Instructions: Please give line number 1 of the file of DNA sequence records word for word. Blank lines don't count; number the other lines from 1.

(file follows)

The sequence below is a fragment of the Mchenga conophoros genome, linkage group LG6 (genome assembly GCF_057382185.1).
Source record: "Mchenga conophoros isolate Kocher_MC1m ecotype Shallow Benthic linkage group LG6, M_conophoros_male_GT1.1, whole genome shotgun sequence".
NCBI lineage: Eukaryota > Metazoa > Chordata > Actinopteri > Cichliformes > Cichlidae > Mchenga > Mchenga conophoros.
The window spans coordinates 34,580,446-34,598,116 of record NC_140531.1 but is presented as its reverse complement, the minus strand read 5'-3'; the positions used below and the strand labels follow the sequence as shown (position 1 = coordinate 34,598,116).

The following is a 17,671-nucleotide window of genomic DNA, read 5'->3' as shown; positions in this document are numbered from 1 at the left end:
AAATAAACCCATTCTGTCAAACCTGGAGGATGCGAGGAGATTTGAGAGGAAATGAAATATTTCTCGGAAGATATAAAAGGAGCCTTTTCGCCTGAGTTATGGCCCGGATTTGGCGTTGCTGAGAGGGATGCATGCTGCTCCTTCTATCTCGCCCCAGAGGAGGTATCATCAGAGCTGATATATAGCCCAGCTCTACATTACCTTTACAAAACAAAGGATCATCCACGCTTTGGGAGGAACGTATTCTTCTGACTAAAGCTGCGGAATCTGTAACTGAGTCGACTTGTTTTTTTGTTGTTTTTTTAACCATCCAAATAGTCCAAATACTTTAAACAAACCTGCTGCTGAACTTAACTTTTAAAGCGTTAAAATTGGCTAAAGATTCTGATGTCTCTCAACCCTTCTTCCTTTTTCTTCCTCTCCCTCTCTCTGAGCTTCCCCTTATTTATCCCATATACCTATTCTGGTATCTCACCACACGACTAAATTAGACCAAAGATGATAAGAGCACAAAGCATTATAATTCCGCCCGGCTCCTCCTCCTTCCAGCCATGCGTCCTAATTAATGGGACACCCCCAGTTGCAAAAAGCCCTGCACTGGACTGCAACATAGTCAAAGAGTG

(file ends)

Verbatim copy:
The sequence below is a fragment of the Mchenga conophoros genome, linkage group LG6 (genome assembly GCF_057382185.1).